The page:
Russian cryology researchers explore staying cool the old-fashioned way

“Natural cryo resources” touted as an unexplored area of science and innovation, say scientists at Tyumen State University in Siberia

Tyumen, Russia is a city one may not hear much about anywhere else. It is a fairly middle-age Russian city, founded in 1586, and it is historically the first Russian settlement in Siberia. Geographically it is only slightly farther north than Moscow, but its location away from the maritime influence means that the cold weather hits longer and stronger in this region than relatively temperate Moscow. For example, the average January temperature in Tyumen is a refreshingly cool 1.9 degrees Fahrenheit or -16.9 degrees Celsius. This has served as a source for inspiration among the students at the Tyumen State University.

The idea is simplicity itself.

Regions with long winters and with permafrost could benefit economically from storages, cooled by the natural underground chill, and from freezers with intellectual managing systems, which combine rationally natural and artificial cooling systems depending on seasonal conditions…The Russian sciences have not researched experience of the world’s different peoples in use of natural cold in traditional forms of life support or economic activities, and the research at the Tyumen University will fill this gap.

So says Roman Fedorov, leading expert at the University’s Institute of Cryosophy and Cryology.

In an interview given with TASS, Fedorov noted a growing interest in the use of naturally cold locales in the world as a type of industrial cooler. Since electricity, which is the source of power for artificial refrigeration systsms, is expensive, why not use the naturally occurring cold regions in conjuction with a far lower power consumption to maintain cold temperatures? Such an approach offers environmental benefits beyond that of the needed resource consumption to get the electricity. Freon, a very common refrigerant, has its own set of ecological issues, namely, Freon, or R-22 as it is called in the industry, is an ozone depleting gas, and along with other flourocarbons, had contributed to the increased UV exposure due to the thinning of the Earth’s ozone layer.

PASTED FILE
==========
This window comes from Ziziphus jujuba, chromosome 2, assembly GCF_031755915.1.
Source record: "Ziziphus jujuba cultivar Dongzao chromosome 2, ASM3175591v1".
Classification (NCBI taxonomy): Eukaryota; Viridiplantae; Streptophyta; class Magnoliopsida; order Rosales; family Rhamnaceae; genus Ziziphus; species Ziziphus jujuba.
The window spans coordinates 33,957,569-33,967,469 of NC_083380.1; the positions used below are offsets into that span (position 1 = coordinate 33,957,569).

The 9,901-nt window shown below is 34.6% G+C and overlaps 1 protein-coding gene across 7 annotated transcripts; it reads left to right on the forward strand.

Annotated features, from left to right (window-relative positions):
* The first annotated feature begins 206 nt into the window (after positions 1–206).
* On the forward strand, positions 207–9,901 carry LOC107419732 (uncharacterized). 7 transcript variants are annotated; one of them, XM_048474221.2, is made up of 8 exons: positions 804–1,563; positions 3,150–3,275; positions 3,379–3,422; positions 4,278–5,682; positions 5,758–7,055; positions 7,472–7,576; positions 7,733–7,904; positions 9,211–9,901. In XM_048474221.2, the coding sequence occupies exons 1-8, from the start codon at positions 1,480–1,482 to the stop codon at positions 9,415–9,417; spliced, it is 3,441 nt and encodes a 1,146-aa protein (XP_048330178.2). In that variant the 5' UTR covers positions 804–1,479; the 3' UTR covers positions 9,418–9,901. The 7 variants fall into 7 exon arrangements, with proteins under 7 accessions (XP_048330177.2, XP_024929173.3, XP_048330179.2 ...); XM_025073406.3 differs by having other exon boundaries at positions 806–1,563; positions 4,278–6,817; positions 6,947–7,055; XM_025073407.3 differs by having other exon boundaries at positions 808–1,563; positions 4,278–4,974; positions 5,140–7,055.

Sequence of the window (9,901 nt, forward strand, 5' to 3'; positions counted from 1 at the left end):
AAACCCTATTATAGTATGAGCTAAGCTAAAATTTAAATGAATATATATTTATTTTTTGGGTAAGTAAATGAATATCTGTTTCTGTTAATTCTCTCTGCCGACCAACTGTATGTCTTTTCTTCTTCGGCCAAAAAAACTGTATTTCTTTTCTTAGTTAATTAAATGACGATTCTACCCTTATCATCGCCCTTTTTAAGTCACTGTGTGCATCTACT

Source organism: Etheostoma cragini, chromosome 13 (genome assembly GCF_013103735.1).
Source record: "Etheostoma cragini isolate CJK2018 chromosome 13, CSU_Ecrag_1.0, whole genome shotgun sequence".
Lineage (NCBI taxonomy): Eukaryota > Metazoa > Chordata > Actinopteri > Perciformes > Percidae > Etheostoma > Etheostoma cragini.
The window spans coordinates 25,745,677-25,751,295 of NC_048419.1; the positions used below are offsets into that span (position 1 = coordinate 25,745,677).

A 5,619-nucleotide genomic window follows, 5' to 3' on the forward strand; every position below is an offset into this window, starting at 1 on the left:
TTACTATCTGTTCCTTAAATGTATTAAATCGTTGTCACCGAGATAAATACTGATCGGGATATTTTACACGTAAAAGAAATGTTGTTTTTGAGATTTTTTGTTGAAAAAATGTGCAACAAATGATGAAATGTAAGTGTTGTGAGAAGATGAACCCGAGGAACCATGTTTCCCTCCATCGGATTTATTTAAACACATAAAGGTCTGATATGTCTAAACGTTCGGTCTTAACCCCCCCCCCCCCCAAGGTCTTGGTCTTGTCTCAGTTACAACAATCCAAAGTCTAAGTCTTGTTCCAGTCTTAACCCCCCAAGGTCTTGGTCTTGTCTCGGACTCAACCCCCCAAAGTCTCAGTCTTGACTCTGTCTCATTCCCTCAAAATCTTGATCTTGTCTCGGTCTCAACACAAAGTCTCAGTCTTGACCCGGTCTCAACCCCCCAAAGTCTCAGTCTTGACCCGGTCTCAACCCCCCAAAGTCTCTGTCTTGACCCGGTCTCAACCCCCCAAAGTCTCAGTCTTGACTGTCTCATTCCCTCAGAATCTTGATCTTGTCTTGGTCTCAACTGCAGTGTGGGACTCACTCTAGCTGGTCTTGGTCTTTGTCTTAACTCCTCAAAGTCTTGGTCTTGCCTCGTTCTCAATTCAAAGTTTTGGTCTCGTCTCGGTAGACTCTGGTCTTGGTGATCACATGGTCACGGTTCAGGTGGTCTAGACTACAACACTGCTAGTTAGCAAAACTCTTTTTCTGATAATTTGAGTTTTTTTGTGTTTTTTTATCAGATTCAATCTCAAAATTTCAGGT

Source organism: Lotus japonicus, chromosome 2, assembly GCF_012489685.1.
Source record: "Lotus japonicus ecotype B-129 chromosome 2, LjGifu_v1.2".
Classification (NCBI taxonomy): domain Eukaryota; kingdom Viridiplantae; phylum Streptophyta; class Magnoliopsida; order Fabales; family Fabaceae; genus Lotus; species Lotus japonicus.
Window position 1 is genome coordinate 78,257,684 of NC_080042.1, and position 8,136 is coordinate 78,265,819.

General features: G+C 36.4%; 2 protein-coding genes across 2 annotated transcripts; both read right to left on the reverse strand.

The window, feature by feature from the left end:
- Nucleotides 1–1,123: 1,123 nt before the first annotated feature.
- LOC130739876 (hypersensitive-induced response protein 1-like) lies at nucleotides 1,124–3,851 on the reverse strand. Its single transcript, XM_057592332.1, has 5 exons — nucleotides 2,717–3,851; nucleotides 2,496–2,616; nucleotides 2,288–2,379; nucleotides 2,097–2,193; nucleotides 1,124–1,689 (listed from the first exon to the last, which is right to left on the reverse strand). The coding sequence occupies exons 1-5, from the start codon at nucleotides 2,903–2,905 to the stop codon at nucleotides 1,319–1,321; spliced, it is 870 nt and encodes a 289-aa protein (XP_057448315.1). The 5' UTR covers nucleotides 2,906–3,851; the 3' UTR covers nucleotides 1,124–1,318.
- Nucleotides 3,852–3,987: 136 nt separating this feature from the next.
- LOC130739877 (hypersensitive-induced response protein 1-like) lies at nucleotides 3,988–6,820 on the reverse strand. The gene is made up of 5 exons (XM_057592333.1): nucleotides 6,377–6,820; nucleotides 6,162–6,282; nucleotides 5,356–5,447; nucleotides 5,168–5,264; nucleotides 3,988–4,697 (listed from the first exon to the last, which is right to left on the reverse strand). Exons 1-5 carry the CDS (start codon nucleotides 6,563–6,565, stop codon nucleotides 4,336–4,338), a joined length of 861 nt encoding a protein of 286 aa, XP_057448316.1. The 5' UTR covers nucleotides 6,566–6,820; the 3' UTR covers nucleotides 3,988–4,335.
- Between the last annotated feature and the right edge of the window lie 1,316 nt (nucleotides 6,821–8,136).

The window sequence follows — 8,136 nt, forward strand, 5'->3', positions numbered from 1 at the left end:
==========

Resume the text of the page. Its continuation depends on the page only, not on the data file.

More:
Ice Harvesting in Massachusetts, USA in 19th Century

The use of naturally cold places is certainly logical, and of course, it was the only way to keep things cool for many indigenous people in northern climes. However, this technique was used in more temperate regions as well. Cavern systems are often noted for having a steady cool temperature, and the practice of refrigeration was carried out 150 years ago in the New York State region and other parts of the world through the building and use of icehouses. These were filled with ice blocks cut from a pond or lake in the winter, insulated with sawdust and built to last all through the very hot summers endmemic to the region. Combining the ideas often led to a building that was partly buried in the ground to take advantage of the insulating properties of the earth, and the enhanced cold provided by well-stored ice gathered in the winter.

The Russian idea builds on this and is a good example of technological advancement that is in harmony with the ecology of any given region, and which aligns human development with natural forces rather than being in direct opposition to it.

In 2017, the Tyumen University organized the world’s first International Institute of Cryosophy and Cryology for students in a joint program with foreign researchers. Every year, this institute is to conduct an expedition to the Arctic regions for study and research.

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